A very rare combination of all of the essential ingredients needed for incredibly explosive, tornadic storms came together for one afternoon yesterday across the deep south, triggering what will be considered one of, if not THE worst tornado outbreak in recorded history. While not confirmed yet, one particular storm sustained a mesocyclone/circulation/tornado continuously for almost 200 miles, from eastern Mississippi, across the state of Alabama, into northern Georgia, before the storm dissipated entirely, finally, southern North Carolina. This was the fateful storm/tornado that ravaged Tuscaloosa, AL, and went on another 50+ miles, tearing through the north side of Birmingham. It would go on to do more damage as it crossed northeast Alabama, and into northwest Georgia. The majority of the known fatalities from yesterday’s outbreak are from this one supercell thunderstorm. Truly amazing
I don’t think this video was taken by a trained spotter or storm chaser, but needless to say, he had a front row seat for one of the most jaw-dropping, terrifying sights he will ever see. (No , he doesn’t get hit by the tornado!). He is on the south side of Tuscaloosa (5:15-5:20 PM) in a commercial area (restaurants, mall, etc…), looking to his west-southwest at a very rare monster tornado.
At about the 5:00-5:15 mark in the video, after the tornado has passed his immediate area, he starts experiencing very strong winds blowing into the tornado (now to his east-northeast), and he turns the camera back to his south/southwest, thinking that it’s another tornado. The wind he was experiencing were actually what are known as Rear Flank Downdraft winds, or RFD, rapidly sinking cool air from the top of the storm on the back side of a mesocyclone, and one of the necessary ingredients for a tornado to form and sustain itself.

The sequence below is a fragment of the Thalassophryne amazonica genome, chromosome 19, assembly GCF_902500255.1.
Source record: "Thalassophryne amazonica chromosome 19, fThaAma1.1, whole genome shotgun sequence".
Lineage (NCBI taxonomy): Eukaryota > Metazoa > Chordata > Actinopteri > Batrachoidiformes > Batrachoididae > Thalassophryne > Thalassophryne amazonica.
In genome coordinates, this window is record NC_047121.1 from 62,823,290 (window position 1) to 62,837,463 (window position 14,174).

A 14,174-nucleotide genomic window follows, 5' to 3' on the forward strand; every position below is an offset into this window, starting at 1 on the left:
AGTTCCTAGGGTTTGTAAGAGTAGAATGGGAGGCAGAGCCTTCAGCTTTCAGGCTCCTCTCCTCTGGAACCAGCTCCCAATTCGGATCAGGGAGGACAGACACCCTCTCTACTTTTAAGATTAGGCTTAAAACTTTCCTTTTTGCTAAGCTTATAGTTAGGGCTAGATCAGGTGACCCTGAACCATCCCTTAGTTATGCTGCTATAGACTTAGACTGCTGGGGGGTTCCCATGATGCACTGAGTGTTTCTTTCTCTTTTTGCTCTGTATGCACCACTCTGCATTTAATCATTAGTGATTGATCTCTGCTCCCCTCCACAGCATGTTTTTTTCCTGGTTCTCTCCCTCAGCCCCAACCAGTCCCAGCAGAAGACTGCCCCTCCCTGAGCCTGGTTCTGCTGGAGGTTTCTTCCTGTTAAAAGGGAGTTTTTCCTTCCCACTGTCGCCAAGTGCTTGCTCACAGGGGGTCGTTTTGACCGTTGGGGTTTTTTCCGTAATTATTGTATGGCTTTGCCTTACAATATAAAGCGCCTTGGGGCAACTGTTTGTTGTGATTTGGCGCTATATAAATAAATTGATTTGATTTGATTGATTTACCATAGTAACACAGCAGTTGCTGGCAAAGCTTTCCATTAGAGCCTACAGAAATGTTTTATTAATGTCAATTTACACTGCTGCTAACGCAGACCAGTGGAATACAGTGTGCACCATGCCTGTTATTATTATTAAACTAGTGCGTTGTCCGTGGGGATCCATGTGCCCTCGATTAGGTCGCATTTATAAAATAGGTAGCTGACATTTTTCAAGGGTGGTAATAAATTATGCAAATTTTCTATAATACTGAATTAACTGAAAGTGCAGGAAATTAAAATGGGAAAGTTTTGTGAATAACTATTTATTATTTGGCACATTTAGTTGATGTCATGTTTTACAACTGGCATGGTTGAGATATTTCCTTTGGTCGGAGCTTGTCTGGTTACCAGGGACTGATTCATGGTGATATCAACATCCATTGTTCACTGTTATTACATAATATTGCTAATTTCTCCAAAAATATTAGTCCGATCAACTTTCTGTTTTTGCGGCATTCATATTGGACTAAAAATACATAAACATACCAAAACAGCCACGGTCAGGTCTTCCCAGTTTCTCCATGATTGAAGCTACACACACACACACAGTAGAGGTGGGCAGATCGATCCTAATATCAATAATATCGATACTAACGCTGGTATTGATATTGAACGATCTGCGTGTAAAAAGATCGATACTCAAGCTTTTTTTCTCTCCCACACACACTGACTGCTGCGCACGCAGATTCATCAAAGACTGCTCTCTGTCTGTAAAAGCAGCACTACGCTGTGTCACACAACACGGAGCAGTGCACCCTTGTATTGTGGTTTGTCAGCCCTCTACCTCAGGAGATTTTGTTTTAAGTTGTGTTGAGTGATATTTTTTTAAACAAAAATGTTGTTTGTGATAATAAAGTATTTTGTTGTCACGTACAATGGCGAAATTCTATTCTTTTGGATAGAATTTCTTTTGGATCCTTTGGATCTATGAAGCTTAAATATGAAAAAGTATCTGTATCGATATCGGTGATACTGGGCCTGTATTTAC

At about 6:30 in the video, his adrenaline really kicks in, as he realizes the extent of what has happened. That’s when fear sets in, because he knows he was sitting directly in the path of it before he (wisely) moved south.
A very intense, incredible video. This was a day that will be talked about for years as one of the worst natural disasters in our history. There were dozens of tornadoes just like this one yesterday. Very rugged, hilly, forested terrain, very rural areas with few resources, and very few structures with basements or true shelter, combined with the power and size of these tornadoes yesterday is unfortunately adding up to perhaps hundreds of lost lives. Heartbreaking.